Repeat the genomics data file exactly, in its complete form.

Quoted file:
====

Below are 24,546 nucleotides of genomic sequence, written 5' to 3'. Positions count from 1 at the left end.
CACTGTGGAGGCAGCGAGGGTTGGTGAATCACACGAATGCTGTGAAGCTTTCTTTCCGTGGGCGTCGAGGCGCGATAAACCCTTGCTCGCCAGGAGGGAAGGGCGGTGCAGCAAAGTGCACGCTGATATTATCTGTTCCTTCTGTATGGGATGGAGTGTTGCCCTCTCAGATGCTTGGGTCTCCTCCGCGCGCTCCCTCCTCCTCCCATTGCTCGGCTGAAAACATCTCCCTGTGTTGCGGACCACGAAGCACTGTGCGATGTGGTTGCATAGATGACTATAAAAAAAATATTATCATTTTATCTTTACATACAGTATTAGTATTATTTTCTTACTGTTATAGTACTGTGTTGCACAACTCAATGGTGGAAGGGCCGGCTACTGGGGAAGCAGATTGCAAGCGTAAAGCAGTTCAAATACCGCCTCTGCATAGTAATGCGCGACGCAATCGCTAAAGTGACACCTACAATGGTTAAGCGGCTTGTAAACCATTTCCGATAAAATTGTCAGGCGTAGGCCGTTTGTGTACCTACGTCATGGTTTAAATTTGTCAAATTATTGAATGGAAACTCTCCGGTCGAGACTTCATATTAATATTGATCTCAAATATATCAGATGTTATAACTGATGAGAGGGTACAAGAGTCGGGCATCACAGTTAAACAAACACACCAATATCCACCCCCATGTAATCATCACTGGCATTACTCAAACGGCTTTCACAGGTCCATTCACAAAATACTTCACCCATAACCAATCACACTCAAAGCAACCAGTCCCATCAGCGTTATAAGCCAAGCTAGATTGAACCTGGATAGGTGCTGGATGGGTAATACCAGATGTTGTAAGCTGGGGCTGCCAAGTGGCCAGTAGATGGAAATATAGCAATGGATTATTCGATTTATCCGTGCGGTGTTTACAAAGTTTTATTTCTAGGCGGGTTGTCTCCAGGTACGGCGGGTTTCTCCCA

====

Below are 24,546 nucleotides of genomic sequence, written 5' to 3'. Positions count from 1 at the left end.
CACTGTGGAGGCAGCGAGGGTTGGTGAATCACACGAATGCTGTGAAGCTTTCTTTCCGTGGGCGTCGAGGCGCGATAAACCCTTGCTCGCCAGGAGGGAAGGGCGGTGCAGCAAAGTGCACGCTGATATTATCTGTTCCTTCTGTATGGGATGGAGTGTTGCCCTCTCAGATGCTTGGGTCTCCTCCGCGCGCTCCCTCCTCCTCCCATTGCTCGGCTGAAAACATCTCCCTGTGTTGCGGACCACGAAGCACTGTGCGATGTGGTTGCATAGATGACTATAAAAAAAATATTATCATTTTATCTTTACATACAGTATTAGTATTATTTTCTTACTGTTATAGTACTGTGTTGCACAACTCAATGGTGGAAGGGCCGGCTACTGGGGAAGCAGATTGCAAGCGTAAAGCAGTTCAAATACCGCCTCTGCATAGTAATGCGCGACGCAATCGCTAAAGTGACACCTACAATGGTTAAGCGGCTTGTAAACCATTTCCGATAAAATTGTCAGGCGTAGGCCGTTTGTGTACCTACGTCATGGTTTAAATTTGTCAAATTATTGAATGGAAACTCTCCGGTCGAGACTTCATATTAATATTGATCTCAAATATATCAGATGTTATAACTGATGAGAGGGTACAAGAGTCGGGCATCACAGTTAAACAAACACACCAATATCCACCCCCATGTAATCATCACTGGCATTACTCAAACGGCTTTCACAGGTCCATTCACAAAATACTTCACCCATAACCAATCACACTCAAAGCAACCAGTCCCATCAGCGTTATAAGCCAAGCTAGATTGAACCTGGATAGGTGCTGGATGGGTAATACCAGATGTTGTAAGCTGGGGCTGCCAAGTGGCCAGTAGATGGAAATATAGCAATGGATTATTCGATTTATCCGTGCGGTGTTTACAAAGTTTTATTTCTAGGCGGGTTGTCTCCAGGTACGGCGGGTTTCTCCCA